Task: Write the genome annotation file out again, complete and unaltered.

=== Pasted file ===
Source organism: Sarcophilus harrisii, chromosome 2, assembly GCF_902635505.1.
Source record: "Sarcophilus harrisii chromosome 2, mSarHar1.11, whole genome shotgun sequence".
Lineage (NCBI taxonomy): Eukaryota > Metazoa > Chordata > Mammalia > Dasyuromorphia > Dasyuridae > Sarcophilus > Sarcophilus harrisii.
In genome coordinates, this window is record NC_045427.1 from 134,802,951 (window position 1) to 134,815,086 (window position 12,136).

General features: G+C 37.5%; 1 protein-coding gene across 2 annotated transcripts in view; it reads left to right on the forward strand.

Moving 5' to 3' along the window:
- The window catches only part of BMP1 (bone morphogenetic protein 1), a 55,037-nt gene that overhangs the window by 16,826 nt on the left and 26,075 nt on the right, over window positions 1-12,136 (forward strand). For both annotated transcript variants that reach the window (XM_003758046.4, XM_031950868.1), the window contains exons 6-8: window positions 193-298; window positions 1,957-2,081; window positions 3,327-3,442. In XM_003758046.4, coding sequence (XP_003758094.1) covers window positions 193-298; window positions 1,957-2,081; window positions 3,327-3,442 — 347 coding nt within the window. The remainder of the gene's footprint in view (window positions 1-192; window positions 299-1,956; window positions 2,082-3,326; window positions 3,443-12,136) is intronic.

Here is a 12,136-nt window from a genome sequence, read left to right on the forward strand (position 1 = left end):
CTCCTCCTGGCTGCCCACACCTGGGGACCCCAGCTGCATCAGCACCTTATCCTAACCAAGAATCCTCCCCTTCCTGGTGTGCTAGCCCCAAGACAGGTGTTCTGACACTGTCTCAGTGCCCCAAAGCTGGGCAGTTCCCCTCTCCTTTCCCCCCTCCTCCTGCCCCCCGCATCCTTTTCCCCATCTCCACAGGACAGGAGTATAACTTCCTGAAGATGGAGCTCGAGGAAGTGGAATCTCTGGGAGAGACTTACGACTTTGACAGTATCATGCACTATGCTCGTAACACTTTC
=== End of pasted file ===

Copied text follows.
Source organism: Sarcophilus harrisii, chromosome 2, assembly GCF_902635505.1.
Source record: "Sarcophilus harrisii chromosome 2, mSarHar1.11, whole genome shotgun sequence".
Lineage (NCBI taxonomy): Eukaryota > Metazoa > Chordata > Mammalia > Dasyuromorphia > Dasyuridae > Sarcophilus > Sarcophilus harrisii.
In genome coordinates, this window is record NC_045427.1 from 134,802,951 (window position 1) to 134,815,086 (window position 12,136).

General features: G+C 37.5%; 1 protein-coding gene across 2 annotated transcripts in view; it reads left to right on the forward strand.

Moving 5' to 3' along the window:
- The window catches only part of BMP1 (bone morphogenetic protein 1), a 55,037-nt gene that overhangs the window by 16,826 nt on the left and 26,075 nt on the right, over window positions 1-12,136 (forward strand). For both annotated transcript variants that reach the window (XM_003758046.4, XM_031950868.1), the window contains exons 6-8: window positions 193-298; window positions 1,957-2,081; window positions 3,327-3,442. In XM_003758046.4, coding sequence (XP_003758094.1) covers window positions 193-298; window positions 1,957-2,081; window positions 3,327-3,442 — 347 coding nt within the window. The remainder of the gene's footprint in view (window positions 1-192; window positions 299-1,956; window positions 2,082-3,326; window positions 3,443-12,136) is intronic.

Here is a 12,136-nt window from a genome sequence, read left to right on the forward strand (position 1 = left end):
CTCCTCCTGGCTGCCCACACCTGGGGACCCCAGCTGCATCAGCACCTTATCCTAACCAAGAATCCTCCCCTTCCTGGTGTGCTAGCCCCAAGACAGGTGTTCTGACACTGTCTCAGTGCCCCAAAGCTGGGCAGTTCCCCTCTCCTTTCCCCCCTCCTCCTGCCCCCCGCATCCTTTTCCCCATCTCCACAGGACAGGAGTATAACTTCCTGAAGATGGAGCTCGAGGAAGTGGAATCTCTGGGAGAGACTTACGACTTTGACAGTATCATGCACTATGCTCGTAACACTTTC